Rigby’s Encyclopaedia of the Herring

A work in progress with no end in sight

BALDIE

On the C19th Scottish origins and naming of the herring drifter known as the Baldie, including a photograph of two at Pittenweem

BALDIE

Like the currant biscuit which also originated in the 1860s, the name of this Scottish East Coast boat celebrates the popular Italian radical nationalist Giuseppe Garibaldi.

Developed from traditional open skiffs, which were favoured up until the mid C19th for reasons of cost and ease of operation, Baldies were decked, but had a large open section in the middle of the vessel. With a double-ended Fifie hull – clinker or carvel-built – it was between 23ft and 40ft in length, but the structure varied as fishermen and builders responded to the government encouragement and economic logics of part and fully decked boats. It was rigged with a dipping lug mainsail and a standing lug mizzen.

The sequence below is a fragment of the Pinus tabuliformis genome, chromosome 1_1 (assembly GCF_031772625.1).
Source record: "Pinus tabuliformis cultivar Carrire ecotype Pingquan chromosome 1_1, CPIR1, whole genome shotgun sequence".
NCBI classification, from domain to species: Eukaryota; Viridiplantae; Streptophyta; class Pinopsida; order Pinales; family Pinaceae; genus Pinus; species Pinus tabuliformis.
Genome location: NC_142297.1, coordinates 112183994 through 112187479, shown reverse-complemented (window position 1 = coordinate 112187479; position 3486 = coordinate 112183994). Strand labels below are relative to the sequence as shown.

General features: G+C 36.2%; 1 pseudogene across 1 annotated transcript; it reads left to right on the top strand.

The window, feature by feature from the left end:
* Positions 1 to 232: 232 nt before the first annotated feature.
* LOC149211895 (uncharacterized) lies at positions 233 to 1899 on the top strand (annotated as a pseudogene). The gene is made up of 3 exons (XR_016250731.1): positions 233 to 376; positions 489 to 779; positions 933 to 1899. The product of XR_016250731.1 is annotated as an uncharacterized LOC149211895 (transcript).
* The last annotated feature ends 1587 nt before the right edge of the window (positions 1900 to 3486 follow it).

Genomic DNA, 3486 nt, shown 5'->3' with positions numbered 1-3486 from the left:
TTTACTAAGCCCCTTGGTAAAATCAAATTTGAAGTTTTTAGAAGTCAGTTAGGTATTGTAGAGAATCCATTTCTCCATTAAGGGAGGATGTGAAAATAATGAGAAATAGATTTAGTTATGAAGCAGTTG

It is also known as the Leith Baldie, after the town where the first one was built.

Two Baldies at Pittenweem, 1936 (photo, National Maritime Museum)
Books

Sailing Drifters by Edgar J March, London, 1952

British Fishing-Boats and Coastal Craft, Parts 1 & 2, by E W White, London, 1950

Inshore Craft of Britain in the Days of Sail and Oar, Volumes 1 & 2, Edgar J March, Newton Abbot, 1970

The Chatham Directory of Inshore Craft: Traditional Working Vessels of the British Isles, editor: Julian Mannering, London, 1997